Holding your clients hostage

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The non-compete clause that prevents advisers from taking clients with them when they move, is gradually becoming weaker.

As the profession moves towards a fee-for-service model, the only thing that gives an adviser any sort of right over the relationship is precisely that – Service. This is according to management adviser and business analyst Max Franchitto.

“If the client moves, it’s because they want to move. Theoretically, if you’re looking after your client they shouldn’t want to move.”

Franchitto says that although there is a clause to this effect in most contracts, that clause is becoming weaker, and progressively harder to enforce. As long as advisers don’t purposely poach clients, it will be hard to make a ruling stick, he says.

Judges are also beginning to agree with him. Townsends business and corporate lawyers were recently successful in defending a claim over alleged contract breaches. An employer selling their planning firm tried to claim for a loss in value, after some clients moved to a former employee – who was terminated three months earlier.

The judge ruled that, “ (T)he combination of the defendant’s conduct and the sale by the plaintiff of the business and the failure to service those clients all combine to bring about what would have been the loss of income to the plaintiff in commissions”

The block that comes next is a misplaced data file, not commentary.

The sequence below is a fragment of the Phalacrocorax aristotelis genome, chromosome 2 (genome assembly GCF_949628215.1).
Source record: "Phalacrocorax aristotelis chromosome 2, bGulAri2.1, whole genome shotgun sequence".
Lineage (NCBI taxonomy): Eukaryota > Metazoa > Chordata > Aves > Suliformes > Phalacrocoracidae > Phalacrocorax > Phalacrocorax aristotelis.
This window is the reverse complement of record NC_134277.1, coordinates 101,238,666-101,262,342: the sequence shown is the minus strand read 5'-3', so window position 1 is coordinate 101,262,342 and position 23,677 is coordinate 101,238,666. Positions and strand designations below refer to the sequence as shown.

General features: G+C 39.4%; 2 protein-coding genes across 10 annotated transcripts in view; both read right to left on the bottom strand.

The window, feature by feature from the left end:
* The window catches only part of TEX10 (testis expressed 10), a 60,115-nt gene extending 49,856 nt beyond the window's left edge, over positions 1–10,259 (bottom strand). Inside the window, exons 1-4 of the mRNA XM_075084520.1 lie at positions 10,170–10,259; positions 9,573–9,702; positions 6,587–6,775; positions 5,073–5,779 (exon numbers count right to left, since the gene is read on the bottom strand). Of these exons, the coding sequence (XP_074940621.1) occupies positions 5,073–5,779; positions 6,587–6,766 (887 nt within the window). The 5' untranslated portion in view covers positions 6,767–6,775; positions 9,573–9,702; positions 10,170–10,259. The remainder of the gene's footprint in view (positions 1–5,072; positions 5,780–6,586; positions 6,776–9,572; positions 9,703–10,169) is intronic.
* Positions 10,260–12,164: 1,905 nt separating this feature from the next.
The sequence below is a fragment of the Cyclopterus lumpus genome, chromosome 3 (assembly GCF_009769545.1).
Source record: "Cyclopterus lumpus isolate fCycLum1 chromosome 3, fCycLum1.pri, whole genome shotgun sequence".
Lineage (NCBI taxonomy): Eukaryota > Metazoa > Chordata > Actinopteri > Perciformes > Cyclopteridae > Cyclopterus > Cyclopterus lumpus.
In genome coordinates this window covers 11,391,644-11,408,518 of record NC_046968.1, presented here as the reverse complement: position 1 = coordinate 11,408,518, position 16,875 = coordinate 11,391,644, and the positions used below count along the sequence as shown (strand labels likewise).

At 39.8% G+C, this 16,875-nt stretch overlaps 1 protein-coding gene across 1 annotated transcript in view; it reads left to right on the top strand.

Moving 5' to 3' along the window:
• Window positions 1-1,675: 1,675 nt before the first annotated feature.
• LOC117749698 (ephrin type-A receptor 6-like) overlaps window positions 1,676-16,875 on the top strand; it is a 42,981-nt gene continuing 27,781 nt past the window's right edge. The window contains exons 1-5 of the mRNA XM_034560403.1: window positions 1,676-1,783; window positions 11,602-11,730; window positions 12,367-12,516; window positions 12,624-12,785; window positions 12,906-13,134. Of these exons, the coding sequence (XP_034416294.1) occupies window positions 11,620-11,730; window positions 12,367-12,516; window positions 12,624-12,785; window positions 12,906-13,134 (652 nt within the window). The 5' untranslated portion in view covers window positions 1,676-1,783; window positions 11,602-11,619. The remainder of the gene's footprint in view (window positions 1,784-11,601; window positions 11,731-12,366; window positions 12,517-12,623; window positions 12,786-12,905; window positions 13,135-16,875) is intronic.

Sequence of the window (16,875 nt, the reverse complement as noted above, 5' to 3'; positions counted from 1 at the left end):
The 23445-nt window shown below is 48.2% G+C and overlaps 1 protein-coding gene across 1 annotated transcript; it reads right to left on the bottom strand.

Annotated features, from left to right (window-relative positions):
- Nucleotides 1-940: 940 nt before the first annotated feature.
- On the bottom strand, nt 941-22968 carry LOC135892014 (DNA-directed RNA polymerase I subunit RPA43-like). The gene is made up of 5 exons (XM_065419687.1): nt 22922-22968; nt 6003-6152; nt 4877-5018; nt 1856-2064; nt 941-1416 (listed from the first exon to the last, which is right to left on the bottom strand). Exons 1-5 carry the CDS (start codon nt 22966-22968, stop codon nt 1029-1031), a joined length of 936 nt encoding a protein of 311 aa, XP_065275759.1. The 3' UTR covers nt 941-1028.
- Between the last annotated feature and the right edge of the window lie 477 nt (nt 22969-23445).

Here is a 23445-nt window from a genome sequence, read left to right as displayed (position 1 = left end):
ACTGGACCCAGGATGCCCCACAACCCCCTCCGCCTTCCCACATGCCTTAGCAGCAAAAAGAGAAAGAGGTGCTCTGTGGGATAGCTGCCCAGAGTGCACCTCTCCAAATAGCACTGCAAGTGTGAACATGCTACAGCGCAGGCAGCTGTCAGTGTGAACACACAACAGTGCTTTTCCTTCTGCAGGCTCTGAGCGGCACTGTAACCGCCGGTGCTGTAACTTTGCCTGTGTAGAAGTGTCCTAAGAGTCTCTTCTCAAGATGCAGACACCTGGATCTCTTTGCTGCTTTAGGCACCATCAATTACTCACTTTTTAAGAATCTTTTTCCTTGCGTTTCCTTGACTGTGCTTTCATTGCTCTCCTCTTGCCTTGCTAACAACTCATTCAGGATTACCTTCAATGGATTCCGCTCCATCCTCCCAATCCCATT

It was also mentioned that many clients would not have stayed with the firm because the defendant no longer worked there and because “the plaintiff was dilatory in servicing their requirements”.

However, there are other clauses that may trip advisers up. Another case from Townsends showed an adviser who had served out the 12 month restraint in his employment agreement, but found a “ferocious little confidentiality obligation” that lasted forever.

The clause said that any information about the clients, including their identity and contact details, was confidential information and banned the employee from using that information indefinitely.

Judge rulings on such cases varied, but one Judge said, “The employee cannot remove, whether by using paper or using memory, a material part of the former employer’s business records; but the employee can approach a particular customer or client whom that employee can recall without a list or deliberate memorisation.”

Franchitto says that the clauses are a deterrent for people churning clients, but that advisers shouldn’t kid themselves.

“If it’s a client that you have to threaten legally to retain them, then they’re not clients – they’re hostages.”

He says there are four main types of clients:

  1. The mercenary, who will use whatever adviser is the best option today.
  2. The defector, who moves around from one person to the next, from one provider to the next, looking for the best deal.
  3. The hostage, who will stay with a company that has something over them – typically staying with a bank where they have too much debt.
  4. Or the loyalist, who will stay with an adviser because they like what they do and how they do it.

“You’ve got to work out which type of customer you want,” says Franchitto. And if customers are walking, then take a look at your service first, then your fees.

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